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  2. Use Add Filter from the Filters overview page and enter the variable name for the filter. In this way you can create a filter definition before the filter is actually used in a SQL query. Note that the variable names of the built-in filters (timerange, aggregation, tz and some of their variants) are reserved and cannot be used. An error will be shown if you mistakenly use a reserved variable name.

In either case, the following dialog is shown.

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Configuration

The Display Name allows changing the name shown in the dashboard filter bar. on a dashboard.

The UI Control Type is the primary classification of a custom filter and determines the filter's visual appearance and remaining configuration options. The following is a list of the filter UI control types available in Cluvio:

The Value Type of a custom filter determines how input values are validated, normalized and represented in SQL by Cluvio. The available value types for a custom filter depend on the choice of UI control type. Many UI control types predefine the value type (a Date / Time Range filter always has value type DateTime, a Date filter always has value type Date, etc.). The following is a list of value types available in Cluvio:

  • Text: The most general value type. Filter values of this type are represented in SQL as string literals and can be used to filter SQL text expressions (e.g. text columns).
  • Number: A value type that encompasses both integers and decimals. Filter values of this type are represented in SQL as numeric literals and can be used to filter numeric SQL expressions (e.g. numeric columns).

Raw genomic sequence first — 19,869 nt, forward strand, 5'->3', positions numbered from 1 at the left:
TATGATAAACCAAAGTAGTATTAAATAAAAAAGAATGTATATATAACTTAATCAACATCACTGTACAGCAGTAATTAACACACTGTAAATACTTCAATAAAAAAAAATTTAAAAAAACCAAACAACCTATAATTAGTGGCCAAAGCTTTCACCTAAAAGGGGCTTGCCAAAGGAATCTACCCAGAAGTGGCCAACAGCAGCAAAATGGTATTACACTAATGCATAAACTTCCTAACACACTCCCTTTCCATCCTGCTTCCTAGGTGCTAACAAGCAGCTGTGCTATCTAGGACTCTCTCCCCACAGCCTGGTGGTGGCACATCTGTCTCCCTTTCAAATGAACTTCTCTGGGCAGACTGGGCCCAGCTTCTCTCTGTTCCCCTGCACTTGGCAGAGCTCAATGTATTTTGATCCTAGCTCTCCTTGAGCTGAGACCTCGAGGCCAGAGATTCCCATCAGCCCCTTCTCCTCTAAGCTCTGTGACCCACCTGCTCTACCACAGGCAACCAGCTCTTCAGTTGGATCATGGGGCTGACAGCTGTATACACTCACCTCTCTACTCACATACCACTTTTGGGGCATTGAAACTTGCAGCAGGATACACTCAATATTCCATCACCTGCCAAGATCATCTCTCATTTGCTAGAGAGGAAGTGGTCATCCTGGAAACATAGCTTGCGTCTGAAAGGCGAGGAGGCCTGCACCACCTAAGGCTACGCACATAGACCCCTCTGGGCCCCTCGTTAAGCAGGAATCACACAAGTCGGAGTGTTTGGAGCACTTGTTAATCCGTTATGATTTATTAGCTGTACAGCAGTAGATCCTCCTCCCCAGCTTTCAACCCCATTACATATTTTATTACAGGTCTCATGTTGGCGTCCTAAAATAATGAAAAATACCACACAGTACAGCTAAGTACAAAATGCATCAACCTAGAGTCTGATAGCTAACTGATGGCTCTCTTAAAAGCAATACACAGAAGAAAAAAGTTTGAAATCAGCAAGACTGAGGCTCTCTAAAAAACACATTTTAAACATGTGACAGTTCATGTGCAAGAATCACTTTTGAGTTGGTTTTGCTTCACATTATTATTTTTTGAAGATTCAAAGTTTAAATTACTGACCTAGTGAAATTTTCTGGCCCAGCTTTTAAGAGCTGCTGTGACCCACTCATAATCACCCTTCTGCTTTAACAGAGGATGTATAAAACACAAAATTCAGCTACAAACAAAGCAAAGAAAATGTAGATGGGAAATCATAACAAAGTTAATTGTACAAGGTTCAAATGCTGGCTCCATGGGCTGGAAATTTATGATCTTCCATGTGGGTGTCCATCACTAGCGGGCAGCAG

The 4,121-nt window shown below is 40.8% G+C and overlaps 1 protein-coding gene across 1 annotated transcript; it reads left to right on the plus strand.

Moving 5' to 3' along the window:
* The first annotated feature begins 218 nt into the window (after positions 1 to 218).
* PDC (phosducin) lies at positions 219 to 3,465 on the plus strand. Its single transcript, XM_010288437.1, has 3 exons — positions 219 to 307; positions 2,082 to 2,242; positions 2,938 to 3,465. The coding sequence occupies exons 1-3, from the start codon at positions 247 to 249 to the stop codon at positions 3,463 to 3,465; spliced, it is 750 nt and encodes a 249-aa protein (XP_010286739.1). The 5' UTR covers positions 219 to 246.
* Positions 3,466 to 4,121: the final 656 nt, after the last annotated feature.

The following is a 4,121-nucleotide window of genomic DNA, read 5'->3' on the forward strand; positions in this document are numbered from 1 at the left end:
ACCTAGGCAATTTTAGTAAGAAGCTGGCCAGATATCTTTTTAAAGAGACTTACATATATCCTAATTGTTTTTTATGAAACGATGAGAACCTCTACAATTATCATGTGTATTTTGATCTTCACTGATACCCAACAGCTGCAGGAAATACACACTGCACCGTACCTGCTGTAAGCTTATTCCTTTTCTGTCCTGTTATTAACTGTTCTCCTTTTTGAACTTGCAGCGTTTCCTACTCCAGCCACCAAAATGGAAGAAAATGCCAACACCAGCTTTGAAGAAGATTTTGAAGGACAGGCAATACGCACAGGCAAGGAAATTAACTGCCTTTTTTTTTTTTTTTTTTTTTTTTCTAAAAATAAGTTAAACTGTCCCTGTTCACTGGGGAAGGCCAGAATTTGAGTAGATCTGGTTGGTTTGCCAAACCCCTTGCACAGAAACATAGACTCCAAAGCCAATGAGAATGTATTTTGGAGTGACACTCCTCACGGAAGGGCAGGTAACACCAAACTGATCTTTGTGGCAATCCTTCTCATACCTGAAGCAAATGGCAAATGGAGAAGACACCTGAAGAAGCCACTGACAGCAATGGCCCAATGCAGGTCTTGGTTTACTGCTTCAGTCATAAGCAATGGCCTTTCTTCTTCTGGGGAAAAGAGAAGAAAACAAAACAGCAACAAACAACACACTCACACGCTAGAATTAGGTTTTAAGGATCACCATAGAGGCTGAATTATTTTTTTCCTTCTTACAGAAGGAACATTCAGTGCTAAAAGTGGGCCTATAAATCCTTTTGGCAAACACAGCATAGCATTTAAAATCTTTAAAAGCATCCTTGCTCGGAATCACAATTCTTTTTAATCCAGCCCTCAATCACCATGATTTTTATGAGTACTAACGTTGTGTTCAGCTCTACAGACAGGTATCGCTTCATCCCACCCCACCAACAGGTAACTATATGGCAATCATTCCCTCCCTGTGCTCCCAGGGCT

• Boolean: A value type that represents boolean values. Valid input values are true and false and they are represented in SQL as boolean literals. Filters with this value type can be used on boolean SQL expressions (e.g. boolean columns).
  • Date: A value type for dates without time information. Valid input values are ISO8601 date strings in the format <year>-<month>-<day>, e.g. 2023-03-26. Filters with this value type can be used on date or date-time SQL expressions (e.g. DATE, TIMESTAMP or DATETIME columns). When used to filter date-time columns, the time portion of the column values is ignored for the comparisons.
  • Time: A value type for time values without a date. Valid input values are ISO8601 time strings in the format <hours>:<minutes>:<seconds>, e.g. 12:30:45 (24 hour format). Filters with this value type can be used on time or date-time SQL expressions (e.g. TIME, TIMESTAMP or DATETIME columns). When used to filter date-time columns, the date portion of the column values is ignored for the comparison.